If you can only visit one place in the Dolomites, make it Tre Cime di Lavaredo.
Of all the places we saw on our Dolomites 3 day road trip, this is the one which completely took our breath away (which is impressive, given the Dolomites are AMAZING at pretty much every location.)
Visiting Tre Cime di Lavaredo is easy enough, but in order to make the most of your visit, there are a few things you need to know before you go.[mv_video key=”cchb0d5dhknvalpg1zso” volume=”70″ aspectRatio=”true” title=”Tre Cime di Lavaredo- you won’t believe these views!” thumbnail=”https://mediavine-res.cloudinary.com/v1573916589/wf2gmo7dcudrasghdtr8.jpg” doNotOptimizePlacement=”false” doNotAutoplayNorOptimizePlacement=”false” sticky=”false”]
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What is Tre Cime?
‘Tre Cime’ means 3 peaks- so ‘3 Cime di Lavaredo’ means the 3 peaks of Lavaredo. But don’t be confused- the 3 peaks are all at one place- not 3 separate mountain peaks.
Tre Cime has 3 distinct ‘finger’ of rock overlooking several beautiful valleys. People visit for the views, to hike the Tre Cime loop and to stay overnight in one of the most breathtaking parts of the world.
The three peaks (also known as the Drei Zinnen) are called:
- Cima Grande (2999m above sea level)- middle peak
- Cima Occidentale (2973m)
- Cima Piccola (2857m)
In 2009, they were declared as a UNESCO World Heritage site, along with the rest of the Dolomites. The 3 peaks are often used as a cover photo for the Dolomites and thousands of people visit here each year to hike, climb, photograph and admire.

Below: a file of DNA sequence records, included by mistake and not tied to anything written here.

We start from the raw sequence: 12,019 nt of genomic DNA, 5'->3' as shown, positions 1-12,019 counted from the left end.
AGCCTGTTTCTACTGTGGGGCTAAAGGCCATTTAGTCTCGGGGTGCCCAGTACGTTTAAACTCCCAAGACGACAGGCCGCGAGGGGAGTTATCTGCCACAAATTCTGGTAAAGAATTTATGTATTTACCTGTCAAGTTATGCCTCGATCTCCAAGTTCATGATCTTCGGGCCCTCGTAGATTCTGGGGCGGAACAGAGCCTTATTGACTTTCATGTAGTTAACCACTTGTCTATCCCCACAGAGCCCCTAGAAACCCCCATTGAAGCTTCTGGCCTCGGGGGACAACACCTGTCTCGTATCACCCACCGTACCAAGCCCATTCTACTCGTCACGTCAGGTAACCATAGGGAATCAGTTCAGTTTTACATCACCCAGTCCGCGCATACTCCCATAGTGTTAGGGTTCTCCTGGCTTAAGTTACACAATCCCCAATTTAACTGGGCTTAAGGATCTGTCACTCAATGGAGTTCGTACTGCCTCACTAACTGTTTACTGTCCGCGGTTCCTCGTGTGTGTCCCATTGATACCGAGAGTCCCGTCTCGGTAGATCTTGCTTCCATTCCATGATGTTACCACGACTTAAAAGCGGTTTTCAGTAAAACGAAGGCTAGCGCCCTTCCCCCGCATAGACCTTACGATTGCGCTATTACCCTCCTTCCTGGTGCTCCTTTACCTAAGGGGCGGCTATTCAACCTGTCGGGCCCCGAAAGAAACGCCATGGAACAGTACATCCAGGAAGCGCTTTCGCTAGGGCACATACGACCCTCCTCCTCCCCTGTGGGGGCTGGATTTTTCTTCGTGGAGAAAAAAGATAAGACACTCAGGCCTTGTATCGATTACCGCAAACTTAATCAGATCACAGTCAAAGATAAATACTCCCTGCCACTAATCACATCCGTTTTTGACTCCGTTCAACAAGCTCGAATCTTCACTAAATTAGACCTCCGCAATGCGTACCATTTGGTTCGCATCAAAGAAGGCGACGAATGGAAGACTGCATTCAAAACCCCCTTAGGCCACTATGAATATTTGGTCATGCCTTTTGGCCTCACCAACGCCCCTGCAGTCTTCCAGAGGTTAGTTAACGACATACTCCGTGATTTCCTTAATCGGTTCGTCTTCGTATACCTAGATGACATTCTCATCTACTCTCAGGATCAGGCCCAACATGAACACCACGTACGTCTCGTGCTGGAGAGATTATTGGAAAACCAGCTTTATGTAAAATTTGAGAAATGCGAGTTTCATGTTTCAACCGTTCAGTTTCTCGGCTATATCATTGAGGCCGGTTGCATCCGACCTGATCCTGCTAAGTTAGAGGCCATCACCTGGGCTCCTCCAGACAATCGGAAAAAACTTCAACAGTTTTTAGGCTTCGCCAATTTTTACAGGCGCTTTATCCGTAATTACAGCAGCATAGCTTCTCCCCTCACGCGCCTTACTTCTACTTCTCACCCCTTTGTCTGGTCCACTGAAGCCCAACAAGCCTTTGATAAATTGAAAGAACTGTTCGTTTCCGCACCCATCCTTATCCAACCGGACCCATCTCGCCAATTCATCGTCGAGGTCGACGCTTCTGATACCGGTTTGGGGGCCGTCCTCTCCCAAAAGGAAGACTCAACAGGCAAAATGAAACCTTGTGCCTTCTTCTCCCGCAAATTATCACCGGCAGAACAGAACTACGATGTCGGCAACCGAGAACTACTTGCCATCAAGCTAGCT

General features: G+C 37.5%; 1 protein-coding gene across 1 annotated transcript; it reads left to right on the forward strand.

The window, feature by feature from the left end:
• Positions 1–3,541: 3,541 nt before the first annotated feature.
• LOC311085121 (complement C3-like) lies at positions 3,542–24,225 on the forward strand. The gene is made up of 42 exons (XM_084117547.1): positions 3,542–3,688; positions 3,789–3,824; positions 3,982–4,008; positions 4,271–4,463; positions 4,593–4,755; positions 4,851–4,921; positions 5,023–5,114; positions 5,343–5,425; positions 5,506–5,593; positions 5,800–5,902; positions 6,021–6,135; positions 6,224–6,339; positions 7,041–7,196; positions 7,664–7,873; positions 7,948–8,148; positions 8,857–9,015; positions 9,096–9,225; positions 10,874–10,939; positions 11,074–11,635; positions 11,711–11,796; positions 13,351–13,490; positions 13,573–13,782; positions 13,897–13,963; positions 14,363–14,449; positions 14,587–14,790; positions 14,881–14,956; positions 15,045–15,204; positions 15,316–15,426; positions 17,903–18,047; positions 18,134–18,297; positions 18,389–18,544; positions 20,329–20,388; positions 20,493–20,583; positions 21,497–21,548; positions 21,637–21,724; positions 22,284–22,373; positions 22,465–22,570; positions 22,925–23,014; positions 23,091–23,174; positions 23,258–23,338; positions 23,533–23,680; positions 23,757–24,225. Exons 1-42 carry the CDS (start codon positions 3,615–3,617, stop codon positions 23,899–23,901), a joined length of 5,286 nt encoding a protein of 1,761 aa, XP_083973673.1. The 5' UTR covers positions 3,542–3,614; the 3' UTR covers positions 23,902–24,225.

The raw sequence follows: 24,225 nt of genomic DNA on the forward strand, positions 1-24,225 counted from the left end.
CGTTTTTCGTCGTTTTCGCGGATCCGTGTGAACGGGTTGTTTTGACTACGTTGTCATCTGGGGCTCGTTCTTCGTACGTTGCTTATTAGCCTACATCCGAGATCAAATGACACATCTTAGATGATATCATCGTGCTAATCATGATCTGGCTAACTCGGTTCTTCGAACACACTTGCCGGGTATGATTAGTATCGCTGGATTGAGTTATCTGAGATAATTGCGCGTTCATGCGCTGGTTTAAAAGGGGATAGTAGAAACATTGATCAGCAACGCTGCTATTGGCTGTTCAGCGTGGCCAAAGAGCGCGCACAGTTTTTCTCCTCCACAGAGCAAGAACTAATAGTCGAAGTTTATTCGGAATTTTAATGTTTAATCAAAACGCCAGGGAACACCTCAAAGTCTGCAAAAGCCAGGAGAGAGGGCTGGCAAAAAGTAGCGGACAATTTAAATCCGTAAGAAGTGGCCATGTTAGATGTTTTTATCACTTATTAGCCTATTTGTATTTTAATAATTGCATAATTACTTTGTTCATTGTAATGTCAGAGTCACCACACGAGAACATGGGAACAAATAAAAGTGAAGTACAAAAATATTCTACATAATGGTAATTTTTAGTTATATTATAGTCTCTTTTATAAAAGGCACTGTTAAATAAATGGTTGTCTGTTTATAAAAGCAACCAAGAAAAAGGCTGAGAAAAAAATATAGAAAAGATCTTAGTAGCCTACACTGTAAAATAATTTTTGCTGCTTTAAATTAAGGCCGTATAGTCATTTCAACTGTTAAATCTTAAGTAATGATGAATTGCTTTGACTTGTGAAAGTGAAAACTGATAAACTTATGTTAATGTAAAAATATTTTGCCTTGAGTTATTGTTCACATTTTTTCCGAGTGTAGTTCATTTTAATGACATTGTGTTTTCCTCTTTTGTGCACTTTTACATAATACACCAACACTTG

Where is Tre Cime di Lavaredo?
Tre Cime di Lavaredo is in North-east Italy- north of the Italian lakes. Or it’s in the South-East Alps, just over the border from Austria (literally, about 30 minutes from the border.)
There’s only one road in and out! That road is the Strada Panoramica delle Tre Cime- we’ll get to that shortly.
Tre Cime di Lavaredo Map
How do you pronounce ‘Tre Cime’?
If you watch the video below, you can see me trying hard to pronounce this… and failing. A kind Italian man at Rifugio Auronzo (the hostel and restaurant at the top) told me it was pronounced ‘Tray Cheeemie’. Or something close. Saying it with an exaggerated Italian accent helps…
Watch the Video of us visiting Tre Cime di Lavaredo
See us drive up the Strada Panoramica delle Tre Cime in CLOUD, and then watch as the clouds clear away…
How to reach Tre Cime di Lavaredo
Head to Lake Misurina, go north on the SP49, then head right onto the road where signposted. This is the Strada Panoramica delle Tre Cime. It’s well signposted, so you can’t miss it.
There are other roads to other rifugios (huts) near Tre Cime- but none which will allow you to drive all the way up to Tre Cime peaks- you’d have to park and then walk 2-3 hours to peak the 3 peaks. However, those other roads aren’t paid, so it’s a cheaper way to hike the Tre Cime loop if you wish.
If you’re driving the Great Dolomites Road, Tre Cime is about 30 minutes north of Cortina, or about 40 minutes from Lake di Braies.
If you are staying around Lake Misurina, you can catch a bus up to the top of Tre Cime. Obviously, timetables and availability will change, so please do check before you travel.
This is one of the closest hotels to Tre Cime– the views are SPECTACULAR!
How much does it cost to drive up Tre Cime di Lavaredo?
Car- 30€ for 24 hours
Campervan/ Motorhome- 45€/ for first 24 hours, then 25€ for each subsequent 24 hours.
Yes, it’s expensive- especially for parking without any facilities at all. But those views and hikes are worth it- especially if you’re going to stay overnight.